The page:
CINCINNATI — The local chapter of Vietnam Veterans of America gathered Tuesday for a luncheon and open house to honor those who served in the Vietnam War.
President Barack Obama signed a presidential proclamation in 2012 declaring March 29 Vietnam Veterans Day. On that day in 1973, the last troops returned to the U.S. from Vietnam, marking the end of U.S. involvement in the war.
“My first firefight, I actually got wounded,” said Carl Clark, a veteran who was drafted in 1968, two days after Christmas. “It was a big awakening for me. It wasn’t television, like what we used to see.”
Clark said during that fight he was shot in the leg.
“It wasn’t bad enough, so they sent me back out there,” he said.
During his 12 months in Vietnam, Clark said he re-injured the same leg.
“A lot of people say ‘you go over there a boy and come back a man,’" Clark said. "You’re mentally fit when you come back, or when you make it back, and I think it helped me in my career.”
Throughout the years, Clark said he has had several dreams about when he got to return to the United States. He says he thankfully does not have dreams of the gruesome deaths he saw on the battlefield.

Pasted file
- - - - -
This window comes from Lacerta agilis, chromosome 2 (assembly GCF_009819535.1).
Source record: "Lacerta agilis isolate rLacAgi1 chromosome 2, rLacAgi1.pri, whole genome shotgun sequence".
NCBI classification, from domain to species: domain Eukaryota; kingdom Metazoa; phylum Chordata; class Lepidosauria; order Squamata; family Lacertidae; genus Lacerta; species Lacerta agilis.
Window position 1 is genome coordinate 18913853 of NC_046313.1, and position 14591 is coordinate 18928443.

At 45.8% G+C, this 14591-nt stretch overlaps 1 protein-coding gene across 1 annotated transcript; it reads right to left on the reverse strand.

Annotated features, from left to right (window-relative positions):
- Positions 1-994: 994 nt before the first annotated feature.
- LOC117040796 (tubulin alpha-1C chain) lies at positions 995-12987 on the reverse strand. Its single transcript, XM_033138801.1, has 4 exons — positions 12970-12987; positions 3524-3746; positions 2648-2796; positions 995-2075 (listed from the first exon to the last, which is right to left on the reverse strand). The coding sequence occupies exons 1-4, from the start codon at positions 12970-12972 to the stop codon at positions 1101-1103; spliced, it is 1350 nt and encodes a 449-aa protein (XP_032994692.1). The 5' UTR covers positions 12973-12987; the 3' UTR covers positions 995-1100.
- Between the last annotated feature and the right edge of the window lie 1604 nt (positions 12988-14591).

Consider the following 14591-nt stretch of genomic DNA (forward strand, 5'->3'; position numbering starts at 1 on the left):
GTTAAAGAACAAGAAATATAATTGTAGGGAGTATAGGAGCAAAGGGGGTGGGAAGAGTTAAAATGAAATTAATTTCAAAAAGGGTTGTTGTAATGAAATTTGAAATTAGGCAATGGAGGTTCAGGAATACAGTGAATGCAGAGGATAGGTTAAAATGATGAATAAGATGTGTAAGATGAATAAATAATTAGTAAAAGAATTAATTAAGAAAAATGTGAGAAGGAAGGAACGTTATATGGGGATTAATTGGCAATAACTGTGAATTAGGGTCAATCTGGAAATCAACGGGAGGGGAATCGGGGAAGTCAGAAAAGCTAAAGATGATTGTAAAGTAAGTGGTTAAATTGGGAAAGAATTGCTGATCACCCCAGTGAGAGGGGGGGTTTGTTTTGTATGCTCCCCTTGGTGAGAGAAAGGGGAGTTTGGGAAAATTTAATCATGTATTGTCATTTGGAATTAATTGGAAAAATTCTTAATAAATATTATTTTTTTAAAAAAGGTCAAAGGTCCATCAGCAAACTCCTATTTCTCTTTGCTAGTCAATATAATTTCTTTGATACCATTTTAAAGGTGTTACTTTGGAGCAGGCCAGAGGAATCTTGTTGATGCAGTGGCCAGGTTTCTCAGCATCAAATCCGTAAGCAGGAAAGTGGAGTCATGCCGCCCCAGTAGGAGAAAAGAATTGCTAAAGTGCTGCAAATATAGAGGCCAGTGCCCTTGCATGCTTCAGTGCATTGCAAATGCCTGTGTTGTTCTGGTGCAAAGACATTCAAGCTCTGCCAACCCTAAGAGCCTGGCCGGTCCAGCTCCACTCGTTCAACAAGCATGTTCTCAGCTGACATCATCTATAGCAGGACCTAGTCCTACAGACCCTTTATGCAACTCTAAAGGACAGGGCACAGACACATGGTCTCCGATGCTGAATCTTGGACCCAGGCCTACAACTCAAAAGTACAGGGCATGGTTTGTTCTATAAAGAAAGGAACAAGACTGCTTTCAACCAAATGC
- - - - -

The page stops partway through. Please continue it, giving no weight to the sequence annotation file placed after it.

“When your number came up, it came up,” said Ron Buchanan, a Vietnam veteran and a board member for Chapter 10.
While in Vietnam, Buchanan served as a single-person replacement soldier.
“You were very much moving around as they need you,” Buchanan said. “Replacing people as they needed you, depending on what the military status was at that time.”
For Buchanan, March 29 symbolizes the sacrifice combat troops made in Vietnam.
“There were people that I did know that ended up losing their lives,” Buchanan said. “Their names are on the wall in Washington D.C. for giving the ultimate sacrifice and service to their country.”
Like Clark, Buchanan said he’s grateful to be alive and share these experiences with those who understand it most.